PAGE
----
You’re likely familiar with money laundering as a concept from your favourite TV show or the news. Whether it’s Walter White legitmising meth money via a carwash or Al Capone using literal laundromats to clean his cash (which is where the term reportedly originated), it’s the stuff of pop culture and criminal legends.
It’s Evil Week at Lifehacker, which means we’re looking into less-than-seemly methods for getting shit done. We like to think we’re shedding light on these tactics as a way to help you do the opposite, but if you are, in fact, evil, you might find this week unironically helpful. That’s up to you.
But it turns out it’s not an activity restricted to gangs or white collar criminals. It’s a lot more common than that.
Anyone, in theory, can launder money, and plenty do. In fact, between one and three trillion dollars — two to five per cent of global GDP — is laundered each year, according to the United Nations Office on Drugs and Crime. And while drug cartels, terrorist syndicates and the one per cent likely make up a significant portion of that total, your average, middle class investor and creative businesswoman also plays a part.
To simplify, money laundering is the process of making illegally-gotten money look legitimately earned; in other words, that money obtained from Illegal Source A was actually earned via Legal Source B. (This Youtube compilation does a good job breaking it down.) You’re taking dirty money and cleaning it.
The process involves three distinct steps, though it’s often much more intensive and complicated (the point is to make the money untraceable, and launderers accomplish this, obviously, with different degrees of efficacy) than a three-step plan:
Placement: This is the stage in which launderers bring the dirty money into the “real” financial world. It’s the most dangerous stage because it often involves displacing large amounts of cash (because you’re likely not accepting Visa for, say, cocaine). There are countless ways criminals accomplish this: They might use the illegal funds to repay a loan or gamble it; use a legitimate, largely cash business (like a car wash or strip club) to integrate dirty and clean funds; exchange it for foreign currency; have “smurfs” exchange illicit funds for other financial products in small amounts to avoid reporting thresholds, buy real estate, etc.
Layering: The next stage involves moving the money around to obscure its original source. For the more sophisticated scammers, this means moving it into overseas financial products, companies, investments, etc. This usually happens multiple times and across diverse products, thus why it’s called “layering.” So theoretically, a launderer could move money to one offshore account, then transfer it to a shell company, then to another shell company, and on and on, building an intricate web that’s difficult to unravel.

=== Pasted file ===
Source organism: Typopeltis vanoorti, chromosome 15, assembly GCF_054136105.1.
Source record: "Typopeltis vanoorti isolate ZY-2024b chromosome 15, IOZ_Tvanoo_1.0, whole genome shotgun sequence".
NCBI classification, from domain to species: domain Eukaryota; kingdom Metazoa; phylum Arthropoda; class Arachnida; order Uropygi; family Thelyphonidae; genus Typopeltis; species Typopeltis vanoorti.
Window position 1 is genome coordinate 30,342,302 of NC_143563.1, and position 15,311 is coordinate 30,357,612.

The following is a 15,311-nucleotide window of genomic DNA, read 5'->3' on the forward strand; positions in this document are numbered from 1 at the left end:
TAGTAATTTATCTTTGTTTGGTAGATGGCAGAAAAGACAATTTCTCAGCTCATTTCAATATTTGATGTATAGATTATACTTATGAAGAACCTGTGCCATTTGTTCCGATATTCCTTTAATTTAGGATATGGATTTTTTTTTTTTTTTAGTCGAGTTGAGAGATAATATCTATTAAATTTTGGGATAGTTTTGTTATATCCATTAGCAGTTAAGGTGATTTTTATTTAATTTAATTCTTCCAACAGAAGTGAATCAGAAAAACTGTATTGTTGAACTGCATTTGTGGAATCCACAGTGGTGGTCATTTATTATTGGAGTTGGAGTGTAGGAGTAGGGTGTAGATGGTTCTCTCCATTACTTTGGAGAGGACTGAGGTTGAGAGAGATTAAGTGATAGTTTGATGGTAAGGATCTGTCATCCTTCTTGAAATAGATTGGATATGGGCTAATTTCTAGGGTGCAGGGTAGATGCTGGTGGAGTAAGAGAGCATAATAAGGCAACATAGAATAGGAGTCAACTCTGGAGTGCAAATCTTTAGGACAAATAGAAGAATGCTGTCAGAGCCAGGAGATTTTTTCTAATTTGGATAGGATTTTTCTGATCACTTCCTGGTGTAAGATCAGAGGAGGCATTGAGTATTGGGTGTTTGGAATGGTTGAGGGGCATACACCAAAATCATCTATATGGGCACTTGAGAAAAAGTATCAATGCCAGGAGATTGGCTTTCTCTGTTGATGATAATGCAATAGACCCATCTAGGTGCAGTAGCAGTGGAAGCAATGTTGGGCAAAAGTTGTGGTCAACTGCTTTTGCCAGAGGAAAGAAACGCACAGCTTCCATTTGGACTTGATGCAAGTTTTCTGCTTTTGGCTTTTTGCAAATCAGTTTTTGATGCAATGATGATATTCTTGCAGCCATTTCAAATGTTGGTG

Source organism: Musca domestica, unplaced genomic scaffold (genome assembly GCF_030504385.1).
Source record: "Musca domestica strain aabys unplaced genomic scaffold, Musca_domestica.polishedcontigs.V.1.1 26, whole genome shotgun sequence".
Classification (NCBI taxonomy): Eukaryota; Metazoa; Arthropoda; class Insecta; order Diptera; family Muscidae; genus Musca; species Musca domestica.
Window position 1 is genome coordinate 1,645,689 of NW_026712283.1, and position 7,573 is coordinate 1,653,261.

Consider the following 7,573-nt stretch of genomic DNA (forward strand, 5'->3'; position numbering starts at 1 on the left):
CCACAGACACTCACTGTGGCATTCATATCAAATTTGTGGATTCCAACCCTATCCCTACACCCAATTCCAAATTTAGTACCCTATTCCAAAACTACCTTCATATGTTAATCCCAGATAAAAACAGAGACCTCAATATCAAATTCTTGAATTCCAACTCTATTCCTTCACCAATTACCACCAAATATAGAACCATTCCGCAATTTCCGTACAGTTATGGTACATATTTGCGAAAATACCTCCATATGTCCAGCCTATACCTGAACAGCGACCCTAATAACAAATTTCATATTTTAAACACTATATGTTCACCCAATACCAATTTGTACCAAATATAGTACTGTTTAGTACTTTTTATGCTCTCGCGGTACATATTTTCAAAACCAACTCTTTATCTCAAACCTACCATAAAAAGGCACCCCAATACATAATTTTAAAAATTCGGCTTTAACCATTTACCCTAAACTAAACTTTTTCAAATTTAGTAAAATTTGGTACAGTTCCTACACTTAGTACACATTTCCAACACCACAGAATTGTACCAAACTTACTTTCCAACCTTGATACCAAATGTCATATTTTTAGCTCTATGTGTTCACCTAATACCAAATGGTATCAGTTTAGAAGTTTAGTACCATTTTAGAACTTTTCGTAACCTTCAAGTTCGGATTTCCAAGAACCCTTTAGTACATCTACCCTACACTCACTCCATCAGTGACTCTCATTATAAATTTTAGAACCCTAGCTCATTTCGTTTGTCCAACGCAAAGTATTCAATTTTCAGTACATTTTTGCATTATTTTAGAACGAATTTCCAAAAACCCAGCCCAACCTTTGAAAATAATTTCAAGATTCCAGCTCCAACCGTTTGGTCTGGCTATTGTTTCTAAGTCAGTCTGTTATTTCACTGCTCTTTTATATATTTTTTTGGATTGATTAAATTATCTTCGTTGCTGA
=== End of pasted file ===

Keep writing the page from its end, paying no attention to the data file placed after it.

Integration: At this stage, the launderer gets the money back from a legitimate source. This, too, can be done a number of ways, including through buying art, selling property, etc.
In Australia, money laundering offences are defined in Part 10.2 of the Criminal Code and encompass a wide range of criminal activity. There are two main Sections (400.3 to 400.8) that relate to dealing with money or property that are proceeds of crime or could become an instrument of crime. Maximum penalties are classified according to the state of mind (fault element) of the defendant and the value of the money or property involved.
Offences contained in the Anti-Money Laundering and Counter-Terrorism Financing Act 2006 are also often used in prosecuting money laundering.
In the US, there are hundreds of federal crimes, called “specified unlawful activities,” that the money must stem from to be considered money laundering, including various drug crimes, Medicare/Medicaid fraud, etc. In addition, a person must engage in those activities with the intent to disguise the money’s origins.
To get a better understanding of exactly how it works, let’s look at some case studies.
Perhaps the most recent high-profile example, US President Trump’s former campaign chairman was indicted for money laundering, as well as tax and bank fraud. Here’s a summary of how he laundered money, according to How Stuff Works:
Manafort is alleged to have garnered millions from the former Ukrainian President Viktor Yanukovych. Rather than declare these earnings to the IRS and turn over the taxes due, Manafort is said to have placed them in offshore accounts and then used them to buy expensive real estate in the U.S.